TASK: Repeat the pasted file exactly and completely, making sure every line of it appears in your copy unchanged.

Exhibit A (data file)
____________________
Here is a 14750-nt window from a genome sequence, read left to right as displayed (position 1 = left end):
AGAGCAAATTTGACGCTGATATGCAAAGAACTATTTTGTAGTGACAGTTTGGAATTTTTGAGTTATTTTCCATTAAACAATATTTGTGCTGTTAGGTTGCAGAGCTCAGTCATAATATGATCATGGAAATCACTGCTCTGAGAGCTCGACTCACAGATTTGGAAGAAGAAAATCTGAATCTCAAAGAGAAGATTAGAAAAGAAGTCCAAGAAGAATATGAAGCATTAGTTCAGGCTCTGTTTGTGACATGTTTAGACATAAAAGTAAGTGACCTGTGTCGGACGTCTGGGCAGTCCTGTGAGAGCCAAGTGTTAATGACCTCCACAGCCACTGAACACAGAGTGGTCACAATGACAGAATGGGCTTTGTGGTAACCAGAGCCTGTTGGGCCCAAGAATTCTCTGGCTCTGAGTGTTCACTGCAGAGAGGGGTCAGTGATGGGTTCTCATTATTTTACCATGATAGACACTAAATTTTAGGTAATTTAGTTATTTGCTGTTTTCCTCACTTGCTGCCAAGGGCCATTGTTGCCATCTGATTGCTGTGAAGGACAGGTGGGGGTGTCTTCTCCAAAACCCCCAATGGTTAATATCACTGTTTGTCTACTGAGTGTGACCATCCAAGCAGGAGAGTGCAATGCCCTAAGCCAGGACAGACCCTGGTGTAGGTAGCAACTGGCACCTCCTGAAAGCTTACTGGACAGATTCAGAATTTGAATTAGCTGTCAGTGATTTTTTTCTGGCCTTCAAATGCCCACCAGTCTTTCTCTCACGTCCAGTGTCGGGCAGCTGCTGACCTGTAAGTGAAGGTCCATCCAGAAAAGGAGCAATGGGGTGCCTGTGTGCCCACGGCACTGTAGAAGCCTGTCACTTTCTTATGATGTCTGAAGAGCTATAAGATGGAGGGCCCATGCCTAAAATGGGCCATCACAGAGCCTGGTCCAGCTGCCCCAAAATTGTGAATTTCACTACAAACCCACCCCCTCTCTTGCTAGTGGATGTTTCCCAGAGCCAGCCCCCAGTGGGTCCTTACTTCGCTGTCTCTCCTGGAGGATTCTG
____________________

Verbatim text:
Here is a 14750-nt window from a genome sequence, read left to right as displayed (position 1 = left end):
AGAGCAAATTTGACGCTGATATGCAAAGAACTATTTTGTAGTGACAGTTTGGAATTTTTGAGTTATTTTCCATTAAACAATATTTGTGCTGTTAGGTTGCAGAGCTCAGTCATAATATGATCATGGAAATCACTGCTCTGAGAGCTCGACTCACAGATTTGGAAGAAGAAAATCTGAATCTCAAAGAGAAGATTAGAAAAGAAGTCCAAGAAGAATATGAAGCATTAGTTCAGGCTCTGTTTGTGACATGTTTAGACATAAAAGTAAGTGACCTGTGTCGGACGTCTGGGCAGTCCTGTGAGAGCCAAGTGTTAATGACCTCCACAGCCACTGAACACAGAGTGGTCACAATGACAGAATGGGCTTTGTGGTAACCAGAGCCTGTTGGGCCCAAGAATTCTCTGGCTCTGAGTGTTCACTGCAGAGAGGGGTCAGTGATGGGTTCTCATTATTTTACCATGATAGACACTAAATTTTAGGTAATTTAGTTATTTGCTGTTTTCCTCACTTGCTGCCAAGGGCCATTGTTGCCATCTGATTGCTGTGAAGGACAGGTGGGGGTGTCTTCTCCAAAACCCCCAATGGTTAATATCACTGTTTGTCTACTGAGTGTGACCATCCAAGCAGGAGAGTGCAATGCCCTAAGCCAGGACAGACCCTGGTGTAGGTAGCAACTGGCACCTCCTGAAAGCTTACTGGACAGATTCAGAATTTGAATTAGCTGTCAGTGATTTTTTTCTGGCCTTCAAATGCCCACCAGTCTTTCTCTCACGTCCAGTGTCGGGCAGCTGCTGACCTGTAAGTGAAGGTCCATCCAGAAAAGGAGCAATGGGGTGCCTGTGTGCCCACGGCACTGTAGAAGCCTGTCACTTTCTTATGATGTCTGAAGAGCTATAAGATGGAGGGCCCATGCCTAAAATGGGCCATCACAGAGCCTGGTCCAGCTGCCCCAAAATTGTGAATTTCACTACAAACCCACCCCCTCTCTTGCTAGTGGATGTTTCCCAGAGCCAGCCCCCAGTGGGTCCTTACTTCGCTGTCTCTCCTGGAGGATTCTG